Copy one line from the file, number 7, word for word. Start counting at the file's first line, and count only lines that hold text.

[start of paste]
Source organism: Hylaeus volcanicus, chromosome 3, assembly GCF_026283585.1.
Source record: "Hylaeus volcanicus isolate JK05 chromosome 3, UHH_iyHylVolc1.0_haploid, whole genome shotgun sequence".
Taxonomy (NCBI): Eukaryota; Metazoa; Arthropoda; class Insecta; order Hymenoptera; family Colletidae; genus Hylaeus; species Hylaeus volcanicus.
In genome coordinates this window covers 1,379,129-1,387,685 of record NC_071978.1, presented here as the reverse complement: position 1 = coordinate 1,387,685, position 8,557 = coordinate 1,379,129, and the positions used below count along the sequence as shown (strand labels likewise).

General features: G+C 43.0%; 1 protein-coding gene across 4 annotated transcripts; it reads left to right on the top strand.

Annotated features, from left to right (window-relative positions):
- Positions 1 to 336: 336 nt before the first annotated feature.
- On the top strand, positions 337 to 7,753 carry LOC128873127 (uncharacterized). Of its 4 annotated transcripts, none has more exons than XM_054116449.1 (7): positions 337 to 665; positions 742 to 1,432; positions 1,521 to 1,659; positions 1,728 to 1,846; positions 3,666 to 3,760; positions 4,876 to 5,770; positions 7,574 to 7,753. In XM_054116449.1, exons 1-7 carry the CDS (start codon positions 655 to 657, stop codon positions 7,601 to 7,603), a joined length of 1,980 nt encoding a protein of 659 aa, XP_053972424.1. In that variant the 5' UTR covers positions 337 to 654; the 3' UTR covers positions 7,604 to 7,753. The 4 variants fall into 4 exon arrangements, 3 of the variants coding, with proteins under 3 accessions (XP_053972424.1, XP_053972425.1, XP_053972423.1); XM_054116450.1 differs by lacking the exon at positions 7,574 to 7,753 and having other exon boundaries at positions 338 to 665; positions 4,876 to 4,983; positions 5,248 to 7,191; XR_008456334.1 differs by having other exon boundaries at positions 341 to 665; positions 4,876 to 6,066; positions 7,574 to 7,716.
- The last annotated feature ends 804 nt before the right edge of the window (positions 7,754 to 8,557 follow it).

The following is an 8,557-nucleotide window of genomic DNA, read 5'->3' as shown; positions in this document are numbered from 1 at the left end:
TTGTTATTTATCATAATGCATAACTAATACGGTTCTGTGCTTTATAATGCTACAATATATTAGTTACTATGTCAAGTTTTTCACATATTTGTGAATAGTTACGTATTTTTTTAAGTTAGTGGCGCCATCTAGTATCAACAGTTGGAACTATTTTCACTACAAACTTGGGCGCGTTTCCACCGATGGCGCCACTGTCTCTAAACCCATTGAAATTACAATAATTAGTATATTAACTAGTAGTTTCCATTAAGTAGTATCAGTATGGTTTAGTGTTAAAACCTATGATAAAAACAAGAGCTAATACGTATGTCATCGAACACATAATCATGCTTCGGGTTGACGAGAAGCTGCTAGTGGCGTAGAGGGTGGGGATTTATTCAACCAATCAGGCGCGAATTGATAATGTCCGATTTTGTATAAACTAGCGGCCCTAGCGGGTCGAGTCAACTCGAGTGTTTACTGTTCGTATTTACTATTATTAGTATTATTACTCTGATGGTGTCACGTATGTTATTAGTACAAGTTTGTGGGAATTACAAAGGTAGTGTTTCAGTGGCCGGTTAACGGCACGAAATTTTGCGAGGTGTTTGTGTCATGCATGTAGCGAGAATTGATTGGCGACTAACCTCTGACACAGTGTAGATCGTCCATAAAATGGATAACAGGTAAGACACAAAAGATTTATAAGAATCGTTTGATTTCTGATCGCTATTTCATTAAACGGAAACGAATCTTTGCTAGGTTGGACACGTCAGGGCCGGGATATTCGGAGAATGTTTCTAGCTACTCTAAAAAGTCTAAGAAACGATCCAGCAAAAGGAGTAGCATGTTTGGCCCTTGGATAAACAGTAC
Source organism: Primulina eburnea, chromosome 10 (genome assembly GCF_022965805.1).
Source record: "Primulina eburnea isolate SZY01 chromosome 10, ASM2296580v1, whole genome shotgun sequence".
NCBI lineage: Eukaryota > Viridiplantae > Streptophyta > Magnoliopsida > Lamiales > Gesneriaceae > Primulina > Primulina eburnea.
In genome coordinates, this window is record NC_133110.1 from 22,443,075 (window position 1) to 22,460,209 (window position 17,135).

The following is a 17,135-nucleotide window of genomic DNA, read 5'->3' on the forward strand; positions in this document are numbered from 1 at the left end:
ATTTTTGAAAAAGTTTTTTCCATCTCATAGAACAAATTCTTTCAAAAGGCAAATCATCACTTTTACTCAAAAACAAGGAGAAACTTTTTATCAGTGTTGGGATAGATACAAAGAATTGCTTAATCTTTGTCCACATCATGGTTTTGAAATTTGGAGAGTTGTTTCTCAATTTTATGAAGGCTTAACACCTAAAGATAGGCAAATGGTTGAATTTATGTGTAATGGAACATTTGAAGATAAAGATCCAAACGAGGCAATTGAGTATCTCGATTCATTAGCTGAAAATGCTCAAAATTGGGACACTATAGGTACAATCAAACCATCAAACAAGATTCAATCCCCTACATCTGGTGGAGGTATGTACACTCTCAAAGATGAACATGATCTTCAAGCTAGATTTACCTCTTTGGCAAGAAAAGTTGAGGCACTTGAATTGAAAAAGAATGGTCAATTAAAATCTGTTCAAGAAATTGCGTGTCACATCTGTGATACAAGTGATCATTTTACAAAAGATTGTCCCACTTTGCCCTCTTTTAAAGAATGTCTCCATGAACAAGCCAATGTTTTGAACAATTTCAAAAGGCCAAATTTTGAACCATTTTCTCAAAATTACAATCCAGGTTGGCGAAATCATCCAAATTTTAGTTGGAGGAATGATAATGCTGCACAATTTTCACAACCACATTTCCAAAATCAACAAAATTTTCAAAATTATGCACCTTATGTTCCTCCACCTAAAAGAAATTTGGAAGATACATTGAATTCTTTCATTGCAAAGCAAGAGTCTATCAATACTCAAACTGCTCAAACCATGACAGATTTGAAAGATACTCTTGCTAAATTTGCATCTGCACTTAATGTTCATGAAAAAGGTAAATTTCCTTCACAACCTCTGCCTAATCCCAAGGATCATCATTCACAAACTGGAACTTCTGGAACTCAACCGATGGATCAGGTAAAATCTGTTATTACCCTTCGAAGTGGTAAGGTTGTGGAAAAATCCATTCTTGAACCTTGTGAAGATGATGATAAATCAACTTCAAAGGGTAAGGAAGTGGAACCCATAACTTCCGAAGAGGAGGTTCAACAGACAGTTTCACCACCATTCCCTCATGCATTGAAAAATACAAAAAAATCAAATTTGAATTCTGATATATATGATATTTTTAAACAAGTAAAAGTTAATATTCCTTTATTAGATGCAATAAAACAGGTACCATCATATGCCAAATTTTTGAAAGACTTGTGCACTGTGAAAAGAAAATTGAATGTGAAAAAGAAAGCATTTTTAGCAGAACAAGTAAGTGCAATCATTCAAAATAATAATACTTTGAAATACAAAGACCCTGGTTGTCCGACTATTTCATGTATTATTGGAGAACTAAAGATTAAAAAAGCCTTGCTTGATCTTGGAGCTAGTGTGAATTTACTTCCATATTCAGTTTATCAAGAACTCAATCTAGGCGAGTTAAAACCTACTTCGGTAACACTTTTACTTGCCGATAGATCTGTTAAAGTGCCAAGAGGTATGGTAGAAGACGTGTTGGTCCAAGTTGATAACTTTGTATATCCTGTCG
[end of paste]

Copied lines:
- Positions 1 to 336: 336 nt before the first annotated feature.